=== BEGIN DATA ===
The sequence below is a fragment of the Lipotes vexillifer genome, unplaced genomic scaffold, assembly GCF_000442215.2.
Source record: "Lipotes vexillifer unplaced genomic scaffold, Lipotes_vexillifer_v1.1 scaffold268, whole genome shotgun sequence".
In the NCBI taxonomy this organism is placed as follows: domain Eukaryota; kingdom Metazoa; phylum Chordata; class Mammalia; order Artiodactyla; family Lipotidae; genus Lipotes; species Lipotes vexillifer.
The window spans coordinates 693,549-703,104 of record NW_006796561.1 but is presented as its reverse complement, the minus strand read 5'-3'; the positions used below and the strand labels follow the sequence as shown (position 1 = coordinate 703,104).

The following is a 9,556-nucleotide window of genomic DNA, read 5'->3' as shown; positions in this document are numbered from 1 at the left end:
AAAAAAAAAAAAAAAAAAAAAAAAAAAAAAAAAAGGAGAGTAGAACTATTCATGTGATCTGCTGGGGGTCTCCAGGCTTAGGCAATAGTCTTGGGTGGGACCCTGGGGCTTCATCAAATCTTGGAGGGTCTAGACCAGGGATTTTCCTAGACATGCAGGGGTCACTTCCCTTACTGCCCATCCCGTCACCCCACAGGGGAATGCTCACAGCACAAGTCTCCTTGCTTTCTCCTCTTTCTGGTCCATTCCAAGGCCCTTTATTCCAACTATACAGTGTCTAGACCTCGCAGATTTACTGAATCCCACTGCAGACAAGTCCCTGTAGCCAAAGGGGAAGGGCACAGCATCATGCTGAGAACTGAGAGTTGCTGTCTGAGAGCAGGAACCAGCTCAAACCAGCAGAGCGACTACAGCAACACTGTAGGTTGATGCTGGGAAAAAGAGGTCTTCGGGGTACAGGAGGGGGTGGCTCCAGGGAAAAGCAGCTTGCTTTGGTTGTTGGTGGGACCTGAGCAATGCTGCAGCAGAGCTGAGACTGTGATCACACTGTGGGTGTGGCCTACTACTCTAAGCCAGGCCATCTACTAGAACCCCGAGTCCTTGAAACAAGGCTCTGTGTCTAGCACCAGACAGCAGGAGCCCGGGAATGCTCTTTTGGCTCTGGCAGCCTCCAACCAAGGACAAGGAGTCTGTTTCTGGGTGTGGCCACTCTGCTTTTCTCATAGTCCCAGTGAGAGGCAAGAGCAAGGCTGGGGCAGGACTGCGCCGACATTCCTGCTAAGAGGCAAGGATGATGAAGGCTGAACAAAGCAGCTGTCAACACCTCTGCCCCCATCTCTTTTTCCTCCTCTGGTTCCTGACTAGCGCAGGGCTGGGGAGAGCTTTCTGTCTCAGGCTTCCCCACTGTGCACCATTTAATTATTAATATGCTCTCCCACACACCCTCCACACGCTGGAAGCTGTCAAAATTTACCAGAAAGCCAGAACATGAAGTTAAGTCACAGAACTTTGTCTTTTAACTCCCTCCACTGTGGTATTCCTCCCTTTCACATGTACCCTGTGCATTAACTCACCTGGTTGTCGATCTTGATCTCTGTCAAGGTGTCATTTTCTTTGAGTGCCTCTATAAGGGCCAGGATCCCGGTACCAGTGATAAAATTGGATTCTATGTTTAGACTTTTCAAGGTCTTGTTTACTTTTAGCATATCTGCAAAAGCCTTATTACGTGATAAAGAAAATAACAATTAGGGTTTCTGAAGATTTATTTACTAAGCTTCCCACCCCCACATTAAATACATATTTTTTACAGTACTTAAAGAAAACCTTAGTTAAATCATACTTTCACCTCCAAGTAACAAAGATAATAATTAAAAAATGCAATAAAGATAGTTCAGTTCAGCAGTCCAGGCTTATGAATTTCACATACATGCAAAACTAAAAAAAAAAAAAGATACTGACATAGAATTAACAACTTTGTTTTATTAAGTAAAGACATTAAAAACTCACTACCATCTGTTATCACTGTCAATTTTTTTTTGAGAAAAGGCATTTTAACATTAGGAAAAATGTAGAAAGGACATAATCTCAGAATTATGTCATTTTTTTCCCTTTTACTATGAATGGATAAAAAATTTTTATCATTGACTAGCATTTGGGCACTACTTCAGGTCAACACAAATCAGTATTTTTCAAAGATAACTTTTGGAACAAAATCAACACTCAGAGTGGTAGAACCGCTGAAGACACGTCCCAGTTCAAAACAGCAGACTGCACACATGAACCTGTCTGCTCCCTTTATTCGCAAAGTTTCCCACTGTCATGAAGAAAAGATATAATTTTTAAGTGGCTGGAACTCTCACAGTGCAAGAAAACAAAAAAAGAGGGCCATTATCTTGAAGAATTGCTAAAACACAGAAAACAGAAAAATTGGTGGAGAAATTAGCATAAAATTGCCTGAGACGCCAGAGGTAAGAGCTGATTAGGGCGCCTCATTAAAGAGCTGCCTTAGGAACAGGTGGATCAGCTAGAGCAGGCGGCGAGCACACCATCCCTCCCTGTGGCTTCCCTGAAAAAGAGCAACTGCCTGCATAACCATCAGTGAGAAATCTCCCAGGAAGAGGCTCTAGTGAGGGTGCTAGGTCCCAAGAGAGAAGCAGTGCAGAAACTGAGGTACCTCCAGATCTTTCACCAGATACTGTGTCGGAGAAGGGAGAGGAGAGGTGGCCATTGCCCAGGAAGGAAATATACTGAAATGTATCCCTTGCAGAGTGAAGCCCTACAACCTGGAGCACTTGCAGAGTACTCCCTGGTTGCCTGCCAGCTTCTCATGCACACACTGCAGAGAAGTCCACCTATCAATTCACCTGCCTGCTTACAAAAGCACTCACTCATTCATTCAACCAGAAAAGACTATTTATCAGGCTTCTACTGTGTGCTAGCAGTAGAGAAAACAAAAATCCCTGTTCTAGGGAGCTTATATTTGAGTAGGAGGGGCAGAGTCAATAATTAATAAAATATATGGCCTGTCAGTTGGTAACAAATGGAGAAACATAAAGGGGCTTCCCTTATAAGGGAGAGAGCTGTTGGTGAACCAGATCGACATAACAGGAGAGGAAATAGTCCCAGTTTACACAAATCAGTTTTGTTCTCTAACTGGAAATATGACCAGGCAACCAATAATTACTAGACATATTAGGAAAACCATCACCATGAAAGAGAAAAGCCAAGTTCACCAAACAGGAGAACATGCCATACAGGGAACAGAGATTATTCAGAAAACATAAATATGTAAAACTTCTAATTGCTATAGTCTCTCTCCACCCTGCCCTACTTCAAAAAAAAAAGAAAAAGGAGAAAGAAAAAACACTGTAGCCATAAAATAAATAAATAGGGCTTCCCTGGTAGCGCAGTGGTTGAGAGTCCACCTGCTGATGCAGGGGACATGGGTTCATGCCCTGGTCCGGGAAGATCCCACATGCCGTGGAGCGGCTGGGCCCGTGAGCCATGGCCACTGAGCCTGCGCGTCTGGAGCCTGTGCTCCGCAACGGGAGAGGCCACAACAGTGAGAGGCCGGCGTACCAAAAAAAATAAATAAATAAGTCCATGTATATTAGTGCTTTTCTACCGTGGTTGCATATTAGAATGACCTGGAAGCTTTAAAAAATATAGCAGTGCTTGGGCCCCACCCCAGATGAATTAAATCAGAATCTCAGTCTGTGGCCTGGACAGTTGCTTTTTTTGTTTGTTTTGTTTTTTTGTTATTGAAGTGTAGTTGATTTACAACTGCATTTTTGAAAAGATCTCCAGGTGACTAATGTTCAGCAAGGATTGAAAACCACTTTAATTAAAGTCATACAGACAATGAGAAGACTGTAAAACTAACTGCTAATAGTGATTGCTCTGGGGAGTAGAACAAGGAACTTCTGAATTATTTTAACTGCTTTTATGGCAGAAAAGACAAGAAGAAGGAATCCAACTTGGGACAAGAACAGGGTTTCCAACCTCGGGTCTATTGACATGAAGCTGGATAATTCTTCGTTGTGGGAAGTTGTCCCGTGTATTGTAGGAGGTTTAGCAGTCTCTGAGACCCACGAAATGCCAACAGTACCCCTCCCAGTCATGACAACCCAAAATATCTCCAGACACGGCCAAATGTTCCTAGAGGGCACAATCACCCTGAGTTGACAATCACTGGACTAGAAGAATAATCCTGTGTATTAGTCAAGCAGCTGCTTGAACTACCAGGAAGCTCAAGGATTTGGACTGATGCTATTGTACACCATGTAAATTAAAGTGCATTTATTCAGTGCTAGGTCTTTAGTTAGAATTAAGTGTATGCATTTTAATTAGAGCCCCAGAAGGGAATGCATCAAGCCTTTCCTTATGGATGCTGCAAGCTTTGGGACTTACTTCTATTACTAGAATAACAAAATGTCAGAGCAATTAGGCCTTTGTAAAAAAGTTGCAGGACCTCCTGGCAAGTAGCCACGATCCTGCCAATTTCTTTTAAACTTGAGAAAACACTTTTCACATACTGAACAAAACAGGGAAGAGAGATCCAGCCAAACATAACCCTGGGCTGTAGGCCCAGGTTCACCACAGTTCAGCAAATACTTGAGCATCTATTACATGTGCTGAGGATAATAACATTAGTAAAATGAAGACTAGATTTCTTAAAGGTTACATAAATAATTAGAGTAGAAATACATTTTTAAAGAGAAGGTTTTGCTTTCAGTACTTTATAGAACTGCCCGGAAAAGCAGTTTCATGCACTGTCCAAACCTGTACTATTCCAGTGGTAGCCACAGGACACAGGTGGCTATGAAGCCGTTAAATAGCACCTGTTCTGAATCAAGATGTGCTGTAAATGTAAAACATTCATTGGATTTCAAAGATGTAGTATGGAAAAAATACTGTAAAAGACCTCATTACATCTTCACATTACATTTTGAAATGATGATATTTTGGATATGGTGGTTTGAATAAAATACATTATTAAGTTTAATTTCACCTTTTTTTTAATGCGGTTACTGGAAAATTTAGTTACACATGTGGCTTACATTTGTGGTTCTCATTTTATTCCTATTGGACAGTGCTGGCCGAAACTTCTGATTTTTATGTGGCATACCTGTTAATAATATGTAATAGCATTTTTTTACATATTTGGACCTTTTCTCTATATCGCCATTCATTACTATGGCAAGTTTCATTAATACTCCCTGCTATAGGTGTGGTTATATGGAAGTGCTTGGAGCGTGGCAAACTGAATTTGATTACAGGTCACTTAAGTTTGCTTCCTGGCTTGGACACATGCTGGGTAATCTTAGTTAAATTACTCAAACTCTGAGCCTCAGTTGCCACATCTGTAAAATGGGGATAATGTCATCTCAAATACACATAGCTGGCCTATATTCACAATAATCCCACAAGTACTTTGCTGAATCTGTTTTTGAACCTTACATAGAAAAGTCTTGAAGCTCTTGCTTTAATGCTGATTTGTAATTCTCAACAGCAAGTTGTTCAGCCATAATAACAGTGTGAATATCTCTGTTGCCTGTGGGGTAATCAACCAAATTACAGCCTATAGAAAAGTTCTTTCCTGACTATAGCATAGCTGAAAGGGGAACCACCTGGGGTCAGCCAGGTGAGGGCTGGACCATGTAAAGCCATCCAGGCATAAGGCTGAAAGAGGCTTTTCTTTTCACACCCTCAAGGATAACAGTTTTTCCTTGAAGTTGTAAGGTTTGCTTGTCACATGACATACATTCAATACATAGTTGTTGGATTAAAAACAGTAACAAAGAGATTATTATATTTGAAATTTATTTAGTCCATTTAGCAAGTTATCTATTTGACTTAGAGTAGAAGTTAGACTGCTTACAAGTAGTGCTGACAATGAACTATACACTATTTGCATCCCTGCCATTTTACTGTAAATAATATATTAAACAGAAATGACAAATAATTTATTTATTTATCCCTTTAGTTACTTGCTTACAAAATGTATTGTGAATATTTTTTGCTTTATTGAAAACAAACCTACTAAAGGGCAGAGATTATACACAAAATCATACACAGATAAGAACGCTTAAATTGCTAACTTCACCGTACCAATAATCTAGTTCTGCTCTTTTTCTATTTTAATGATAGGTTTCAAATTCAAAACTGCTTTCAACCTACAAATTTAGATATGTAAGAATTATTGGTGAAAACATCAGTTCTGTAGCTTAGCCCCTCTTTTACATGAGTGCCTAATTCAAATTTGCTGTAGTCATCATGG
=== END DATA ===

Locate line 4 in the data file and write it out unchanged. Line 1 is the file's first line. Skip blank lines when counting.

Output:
The window spans coordinates 693,549-703,104 of record NW_006796561.1 but is presented as its reverse complement, the minus strand read 5'-3'; the positions used below and the strand labels follow the sequence as shown (position 1 = coordinate 703,104).